Everyone’s Blessing
December 1994

“Everyone’s Blessing,” Ensign, Dec. 1994, 16–20

Everyone’s Blessing

We make our own lives richer as we serve others through temple and family history work.

Ensign: Temple and family history work are often linked together. Would you comment on the connection between the two?

Elder Brough: In fact, you can’t separate family history from temple work. Members have been asked to identify their ancestors through family history research and then to make sure temple ordinances are performed for those ancestors. Our goal in the Family History Department is to assist members in this work.

The principle of temple and family history work has always been an important part of the doctrine of The Church of Jesus Christ of Latter-day Saints. The angel Moroni taught the principle to Joseph Smith when he visited him in September 1823. He appeared to the Prophet Joseph four times, and each time he quoted the same scriptures to Joseph to fully embed them in the Prophet’s mind. Several of the scriptures had to do with the prophecies of Malachi. Joseph Smith wrote of these prophecies in his account of the angel Moroni’s visits:

“And again, [Moroni] quoted the fifth verse [of chapter four of Malachi] thus: Behold, I will reveal unto you the Priesthood, by the hand of Elijah the prophet, before the coming of the great and dreadful day of the Lord.

“He also quoted the next verse differently: And he shall plant in the hearts of the children the promises made to the fathers, and the hearts of the children shall turn to their fathers. If it were not so, the whole earth would be utterly wasted at his coming” (JS—H 1:38–39).

Joseph didn’t totally understand those scriptures that night, but Moroni informed him that the prophecies were about to come to pass. So as we can see, this doctrine was reestablished early in the restoration process so that this generation could be responsible for providing the redemptive work for past generations.

This doctrine is unique to The Church of Jesus Christ of Latter-day Saints. It provides an opportunity for all mankind to hear the gospel. The Lord’s temples are built on the basis that life extends beyond this mortal world and that those who have passed on from this life are vibrant and interested in their own salvation. This doctrine has been clearly established by the prophets. There are important reasons to link generations—son to father, father to his father, and so on. Therefore, we do this work.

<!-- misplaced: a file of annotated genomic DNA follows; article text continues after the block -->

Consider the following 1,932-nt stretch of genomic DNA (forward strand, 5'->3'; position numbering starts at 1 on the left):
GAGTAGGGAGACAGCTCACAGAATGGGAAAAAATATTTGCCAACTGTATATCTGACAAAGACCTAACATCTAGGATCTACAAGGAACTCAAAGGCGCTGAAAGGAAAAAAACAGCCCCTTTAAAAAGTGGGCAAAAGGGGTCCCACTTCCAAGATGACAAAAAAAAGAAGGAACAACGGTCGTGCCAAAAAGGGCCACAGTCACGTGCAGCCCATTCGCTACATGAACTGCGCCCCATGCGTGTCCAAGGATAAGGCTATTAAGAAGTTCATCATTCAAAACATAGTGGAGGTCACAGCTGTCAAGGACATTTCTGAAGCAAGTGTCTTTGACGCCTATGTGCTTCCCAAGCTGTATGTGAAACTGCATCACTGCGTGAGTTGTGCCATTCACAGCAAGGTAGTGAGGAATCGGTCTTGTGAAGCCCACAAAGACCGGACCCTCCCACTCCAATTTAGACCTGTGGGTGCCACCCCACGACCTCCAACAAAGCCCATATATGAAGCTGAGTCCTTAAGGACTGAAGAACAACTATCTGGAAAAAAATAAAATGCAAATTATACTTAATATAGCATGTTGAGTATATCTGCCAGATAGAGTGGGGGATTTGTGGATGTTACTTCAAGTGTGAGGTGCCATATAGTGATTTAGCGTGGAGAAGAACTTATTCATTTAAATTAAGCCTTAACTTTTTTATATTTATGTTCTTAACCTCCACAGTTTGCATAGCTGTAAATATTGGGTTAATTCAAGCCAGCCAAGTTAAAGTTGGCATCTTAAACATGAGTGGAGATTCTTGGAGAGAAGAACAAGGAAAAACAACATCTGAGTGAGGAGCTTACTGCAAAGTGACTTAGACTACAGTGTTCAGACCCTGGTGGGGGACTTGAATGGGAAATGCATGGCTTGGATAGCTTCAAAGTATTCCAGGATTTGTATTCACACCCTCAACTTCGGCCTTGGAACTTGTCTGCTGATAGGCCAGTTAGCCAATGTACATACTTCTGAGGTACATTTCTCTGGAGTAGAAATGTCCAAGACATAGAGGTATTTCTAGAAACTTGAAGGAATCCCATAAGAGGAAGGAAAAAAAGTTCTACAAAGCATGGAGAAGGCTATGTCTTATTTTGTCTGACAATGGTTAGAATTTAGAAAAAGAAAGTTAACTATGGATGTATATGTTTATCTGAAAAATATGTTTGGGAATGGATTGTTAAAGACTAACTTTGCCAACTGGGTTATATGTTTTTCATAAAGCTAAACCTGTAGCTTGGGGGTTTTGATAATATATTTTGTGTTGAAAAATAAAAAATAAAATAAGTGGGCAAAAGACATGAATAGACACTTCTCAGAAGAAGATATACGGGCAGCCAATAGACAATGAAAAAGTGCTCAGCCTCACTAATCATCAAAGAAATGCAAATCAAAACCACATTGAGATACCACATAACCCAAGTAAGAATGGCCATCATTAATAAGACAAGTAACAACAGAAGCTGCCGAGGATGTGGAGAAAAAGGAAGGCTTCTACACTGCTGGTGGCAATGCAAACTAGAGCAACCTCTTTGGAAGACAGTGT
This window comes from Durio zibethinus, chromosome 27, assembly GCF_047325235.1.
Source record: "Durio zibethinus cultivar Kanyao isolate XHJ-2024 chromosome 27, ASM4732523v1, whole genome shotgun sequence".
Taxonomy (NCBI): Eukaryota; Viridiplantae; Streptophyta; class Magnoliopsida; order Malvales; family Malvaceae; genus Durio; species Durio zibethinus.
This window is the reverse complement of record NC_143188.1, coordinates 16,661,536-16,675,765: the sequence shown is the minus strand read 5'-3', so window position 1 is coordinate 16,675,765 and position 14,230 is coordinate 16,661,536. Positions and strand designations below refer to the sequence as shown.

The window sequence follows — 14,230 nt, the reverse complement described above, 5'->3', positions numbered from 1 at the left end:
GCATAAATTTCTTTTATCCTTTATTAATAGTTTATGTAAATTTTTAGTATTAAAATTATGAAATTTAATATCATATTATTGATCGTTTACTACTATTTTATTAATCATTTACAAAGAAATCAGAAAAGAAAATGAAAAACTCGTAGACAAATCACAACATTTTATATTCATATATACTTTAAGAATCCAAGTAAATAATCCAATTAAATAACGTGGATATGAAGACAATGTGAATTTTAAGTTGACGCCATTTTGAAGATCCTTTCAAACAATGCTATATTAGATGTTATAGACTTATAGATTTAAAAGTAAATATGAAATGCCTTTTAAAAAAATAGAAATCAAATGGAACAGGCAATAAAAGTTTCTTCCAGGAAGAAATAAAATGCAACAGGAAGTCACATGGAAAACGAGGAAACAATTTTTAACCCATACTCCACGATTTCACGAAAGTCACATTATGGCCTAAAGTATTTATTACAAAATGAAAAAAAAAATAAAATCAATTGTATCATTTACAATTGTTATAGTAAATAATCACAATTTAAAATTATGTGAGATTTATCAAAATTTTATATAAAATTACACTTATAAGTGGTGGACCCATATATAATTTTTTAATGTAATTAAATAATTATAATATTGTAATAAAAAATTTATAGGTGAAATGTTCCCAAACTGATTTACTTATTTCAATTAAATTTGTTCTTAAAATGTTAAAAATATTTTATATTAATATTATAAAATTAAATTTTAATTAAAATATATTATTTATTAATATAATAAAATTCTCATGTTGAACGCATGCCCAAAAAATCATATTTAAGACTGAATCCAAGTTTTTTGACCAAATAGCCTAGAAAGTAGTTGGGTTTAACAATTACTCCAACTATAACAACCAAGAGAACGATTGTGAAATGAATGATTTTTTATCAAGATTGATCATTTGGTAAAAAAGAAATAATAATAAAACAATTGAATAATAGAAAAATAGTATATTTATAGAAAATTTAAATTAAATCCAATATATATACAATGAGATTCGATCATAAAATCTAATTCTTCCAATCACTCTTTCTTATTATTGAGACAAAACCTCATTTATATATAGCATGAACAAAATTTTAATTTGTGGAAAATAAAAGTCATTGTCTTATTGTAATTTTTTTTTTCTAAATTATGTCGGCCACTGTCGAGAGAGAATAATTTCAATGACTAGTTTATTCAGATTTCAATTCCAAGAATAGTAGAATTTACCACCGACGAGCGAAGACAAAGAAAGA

Ensign: Should all members of the Church be involved in temple and family history work?

Elder Brough: The mission of the Church is to “invite all to come unto Christ” (D&C 20:59) “and be perfected in him” (Moro. 10:32). This mission has three dimensions: proclaim the gospel of Jesus Christ, perfect the Saints, and redeem the dead (Temple and Family History Leadership Handbook, Salt Lake City: The Church of Jesus Christ of Latter-day Saints, 1992, p. 1).

Temple and family history work fulfill our goal in mortality to “redeem the dead.” As far as I can tell, the commandment to do this work is comprehensive. We members are not somehow able to excuse ourselves from this responsibility. I don’t see anywhere in the scriptures where it suggests that anyone is an exception.

And spiritual blessings do come to people who are involved in this work! I suppose we could invent computer systems that would do all the work for us while we did something else, but there are very important reasons for every individual to be personally involved in the search.

Thirty-five years ago I was called to serve a mission in England. My mother had been pursuing her grandmother’s family history, but she knew nothing more than that her grandmother had been born in a little place called Pilly Green, England. My mother had never been able to locate this town. Near the end of my mission, as I was driving to a conference, I saw a little sign that said “Pilly Green.” Several weeks later I returned and drove down a winding country lane until I came to a quaint little village with a church that had been built in 1174. I went out into the cemetery and looked at each headstone. During the next few hours, I had the privilege of finding the headstones of my great-grandmother’s family members. I’ll never forget how I felt that day standing in that cemetery in that beautiful place in England. I felt a connection with my ancestors, particularly with my great-grandmother, who as a seventeen-year-old girl loved the Lord enough to leave her family in England and move to Zion. What a great experience! This kind of joy really can come to every member of the Church. At Church headquarters, we receive countless letters from people who have had similar experiences. They speak of the joy they felt when they knelt in the sealing room of the temple and served as proxy for one of their ancestors. Some have spent years searching for that ancestor. Often these people write of having a strong feeling that the ordinances have been accepted by their ancestor. This spiritual witness is an enormous reward to those who engage in temple and family history work.